January 20, 2019
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Vote yes on Question 1: ‘My love is no threat to you’

My partner Sandi and I have been casually discussing potential wedding plans — a dangerous thing to do when your right to hold such an event (one with actual legal weight) depends on a popular vote in a few weeks.

A line has been drawn in the sand, and you’re either on our side, or you’re against us.

I know I shouldn’t be so black-and-white, but I can’t help it. If you live in Maine and are 18 or over, you are either going to support or castigate us at the polls Nov. 6 when you vote on Question 1. For me, it is as simple as that.

Yes on 1 means you think our family deserves the same rights as yours. No on 1 means you don’t. No matter what untruths the Protect Marriage organization publishes on its website, we do not currently have the same legal rights as married couples.

Our daughter told me she likes to drive on one of the roads near our house because of all the orange yes signs. She is 7, and she knows what it means to have people support our family or dismiss it.

Here’s what I can’t wrap my head around: It seems a majority of people against gay marriage are opposed because it conflicts with the teachings of their church. They say it is “against their religion.”

Am I just stating the obvious when I say that if gay marriage is against your religion, then you aren’t obligated to get one?

Someone once told me she just had a “difference of opinion” on the topic of gay marriage. To me, a difference of opinion is that I like heath bar ice cream, and you like mint chip. If it is your opinion that gay marriage is wrong, feel free to think such things, but think what you are taking away from us if you cast a no vote.

If passed, this law specifically exempts religious institutions from being required to perform gay weddings. Your church and your religious beliefs remain unharmed by us having rights. Sandi and I getting married shouldn’t affect you at all, and we promise not to invite you to our wedding.

I see no on 1 signs, and I am overcome with anguish that the people inside those houses or driving those cars think they have more of a place in society than I do. And, truthfully, a little outrage seems well placed when my rights are on the line. Have you ever had a statewide vote on some deeply personal aspect of your life? If you haven’t, let me tell you how utterly painful it is.

I realize that it is not feasible to ask people to go vote yes if they staunchly disagree with gay marriage. But would you consider abstaining? If it doesn’t affect you — if your church won’t be required to participate – why even participate in the vote? Can you honestly feel good about casting a vote to withhold rights from a marginalized section of society? Does voting no to my marriage rights make your marriage, your life, more secure? I can assure you, my love is no threat to you.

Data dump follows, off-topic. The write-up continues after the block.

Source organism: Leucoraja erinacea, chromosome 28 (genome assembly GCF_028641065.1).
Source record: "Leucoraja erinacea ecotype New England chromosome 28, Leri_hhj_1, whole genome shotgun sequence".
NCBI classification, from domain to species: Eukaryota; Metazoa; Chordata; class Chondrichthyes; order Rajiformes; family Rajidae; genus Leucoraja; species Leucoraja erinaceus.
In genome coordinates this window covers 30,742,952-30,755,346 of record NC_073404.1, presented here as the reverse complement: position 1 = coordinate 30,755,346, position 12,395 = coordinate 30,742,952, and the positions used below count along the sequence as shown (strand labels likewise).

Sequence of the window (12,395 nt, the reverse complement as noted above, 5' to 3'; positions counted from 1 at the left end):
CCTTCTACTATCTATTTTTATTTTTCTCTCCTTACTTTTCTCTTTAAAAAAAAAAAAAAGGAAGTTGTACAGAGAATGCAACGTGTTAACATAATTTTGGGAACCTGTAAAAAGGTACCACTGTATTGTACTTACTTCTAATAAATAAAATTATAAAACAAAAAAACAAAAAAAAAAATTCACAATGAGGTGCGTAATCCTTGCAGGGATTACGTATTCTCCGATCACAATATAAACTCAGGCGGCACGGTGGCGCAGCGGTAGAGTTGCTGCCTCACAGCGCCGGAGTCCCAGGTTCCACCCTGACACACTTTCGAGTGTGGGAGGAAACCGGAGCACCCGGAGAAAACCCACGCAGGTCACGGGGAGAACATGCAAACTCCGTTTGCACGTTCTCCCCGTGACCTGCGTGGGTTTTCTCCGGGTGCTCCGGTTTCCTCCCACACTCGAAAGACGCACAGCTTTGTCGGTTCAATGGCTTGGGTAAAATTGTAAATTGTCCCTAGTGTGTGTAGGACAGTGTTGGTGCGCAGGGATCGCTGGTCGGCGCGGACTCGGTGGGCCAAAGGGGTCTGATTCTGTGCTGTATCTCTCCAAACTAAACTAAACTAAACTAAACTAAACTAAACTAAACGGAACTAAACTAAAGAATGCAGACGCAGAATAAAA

There is a family we have known for a long time. They love us, and we love them, but gay rights is not an issue on which we always see eye to eye. Over the years we have had many heartfelt, and painful, discussions about the intersection of religious doctrine and their love and understanding of our family. When same-sex marriage was on the ballot for repeal in 2009, the best truce we could find was a stalemate. Our friends were conflicted — they couldn’t vote for something that went against the teachings of their church, yet they couldn’t vote against us. Instead, they abstained from voting on the referendum.

Yet time, encouragement within their church for individual soul-searching on this issue, along with more heartbreaking conversation with us about what is at stake for our family and for our daughters has led to one of the most wonderful phone calls I’ve received: “We have changed our minds. We are voting yes on Question 1.”

I know that I’m not going to convince everyone that we should have the right to get married. But if you are going to vote no, can you please do me a favor? Can you not put a sign in your yard? I know I’m being hypocritical here because I have a yes on Question 1 sign in my yard. But, honestly, I would rather not know who is voting against us. I don’t want to feel negatively about you for evermore when I drive by your house and remember that you think my family is less than yours.

I don’t want my children to remember your house — your face in their community as someone who voted against them and their family. If you must vote against us, can you please do it quietly? Can you please take a shift in the closet where gay individuals have lived for eons and hide your intolerance from me? Can you hide it from my kids?

If you are wavering at all on the issue, please search your soul. Ponder the fact that your marriage was never put to a vote. It is a right you were born with simply because you are straight. A yes vote on Question 1 will affirm what we already know to be true: that we have an equal place in this state, in this world. It means you see us as the contributing, tax-paying members of society that we are. You, because you have the power, extend the rights that are meant for all. These rights, this equality, is immeasurable to us.

If you are straight, a no or yes vote does not change anything in your life. But it has huge ramifications for us and for our children’s understanding of our place in society. Can you vote yes for these children? They will grow up and may someday make the laws that will govern you.

Suzanne Carver lives in Hampden with Sandi, her partner of 12 years, and their two daughters.

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